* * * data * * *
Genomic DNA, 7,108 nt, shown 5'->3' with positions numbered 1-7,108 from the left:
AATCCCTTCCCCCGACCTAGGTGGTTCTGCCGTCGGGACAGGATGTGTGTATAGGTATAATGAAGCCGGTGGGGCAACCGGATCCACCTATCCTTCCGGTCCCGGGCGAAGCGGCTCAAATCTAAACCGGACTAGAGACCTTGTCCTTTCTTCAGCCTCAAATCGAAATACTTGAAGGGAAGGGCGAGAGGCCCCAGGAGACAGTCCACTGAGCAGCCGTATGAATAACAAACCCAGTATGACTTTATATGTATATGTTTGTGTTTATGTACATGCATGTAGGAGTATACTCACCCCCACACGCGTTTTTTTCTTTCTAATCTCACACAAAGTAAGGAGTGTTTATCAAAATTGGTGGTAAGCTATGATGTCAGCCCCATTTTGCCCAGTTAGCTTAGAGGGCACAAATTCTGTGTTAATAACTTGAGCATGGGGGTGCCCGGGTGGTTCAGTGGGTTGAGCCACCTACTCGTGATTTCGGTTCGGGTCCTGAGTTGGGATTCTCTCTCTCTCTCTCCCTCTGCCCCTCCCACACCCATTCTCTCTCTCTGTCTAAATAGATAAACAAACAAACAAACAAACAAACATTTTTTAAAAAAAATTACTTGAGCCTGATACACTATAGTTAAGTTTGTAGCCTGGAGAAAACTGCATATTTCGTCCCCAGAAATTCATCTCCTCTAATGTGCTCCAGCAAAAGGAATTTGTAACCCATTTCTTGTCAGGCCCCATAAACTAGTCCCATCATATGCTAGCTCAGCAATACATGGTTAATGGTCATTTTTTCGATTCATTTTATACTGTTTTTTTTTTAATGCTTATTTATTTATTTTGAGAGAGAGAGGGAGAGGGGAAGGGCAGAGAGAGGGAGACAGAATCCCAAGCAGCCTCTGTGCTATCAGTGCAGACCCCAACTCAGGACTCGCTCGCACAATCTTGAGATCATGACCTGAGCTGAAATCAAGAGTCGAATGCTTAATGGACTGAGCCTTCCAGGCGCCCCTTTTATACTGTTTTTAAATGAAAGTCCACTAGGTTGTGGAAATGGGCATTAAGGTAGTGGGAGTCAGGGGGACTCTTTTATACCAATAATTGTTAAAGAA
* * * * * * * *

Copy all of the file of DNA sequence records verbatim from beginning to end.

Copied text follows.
Genomic DNA, 7,108 nt, shown 5'->3' with positions numbered 1-7,108 from the left:
AATCCCTTCCCCCGACCTAGGTGGTTCTGCCGTCGGGACAGGATGTGTGTATAGGTATAATGAAGCCGGTGGGGCAACCGGATCCACCTATCCTTCCGGTCCCGGGCGAAGCGGCTCAAATCTAAACCGGACTAGAGACCTTGTCCTTTCTTCAGCCTCAAATCGAAATACTTGAAGGGAAGGGCGAGAGGCCCCAGGAGACAGTCCACTGAGCAGCCGTATGAATAACAAACCCAGTATGACTTTATATGTATATGTTTGTGTTTATGTACATGCATGTAGGAGTATACTCACCCCCACACGCGTTTTTTTCTTTCTAATCTCACACAAAGTAAGGAGTGTTTATCAAAATTGGTGGTAAGCTATGATGTCAGCCCCATTTTGCCCAGTTAGCTTAGAGGGCACAAATTCTGTGTTAATAACTTGAGCATGGGGGTGCCCGGGTGGTTCAGTGGGTTGAGCCACCTACTCGTGATTTCGGTTCGGGTCCTGAGTTGGGATTCTCTCTCTCTCTCTCCCTCTGCCCCTCCCACACCCATTCTCTCTCTCTGTCTAAATAGATAAACAAACAAACAAACAAACAAACATTTTTTAAAAAAAATTACTTGAGCCTGATACACTATAGTTAAGTTTGTAGCCTGGAGAAAACTGCATATTTCGTCCCCAGAAATTCATCTCCTCTAATGTGCTCCAGCAAAAGGAATTTGTAACCCATTTCTTGTCAGGCCCCATAAACTAGTCCCATCATATGCTAGCTCAGCAATACATGGTTAATGGTCATTTTTTCGATTCATTTTATACTGTTTTTTTTTTAATGCTTATTTATTTATTTTGAGAGAGAGAGGGAGAGGGGAAGGGCAGAGAGAGGGAGACAGAATCCCAAGCAGCCTCTGTGCTATCAGTGCAGACCCCAACTCAGGACTCGCTCGCACAATCTTGAGATCATGACCTGAGCTGAAATCAAGAGTCGAATGCTTAATGGACTGAGCCTTCCAGGCGCCCCTTTTATACTGTTTTTAAATGAAAGTCCACTAGGTTGTGGAAATGGGCATTAAGGTAGTGGGAGTCAGGGGGACTCTTTTATACCAATAATTGTTAAAGAA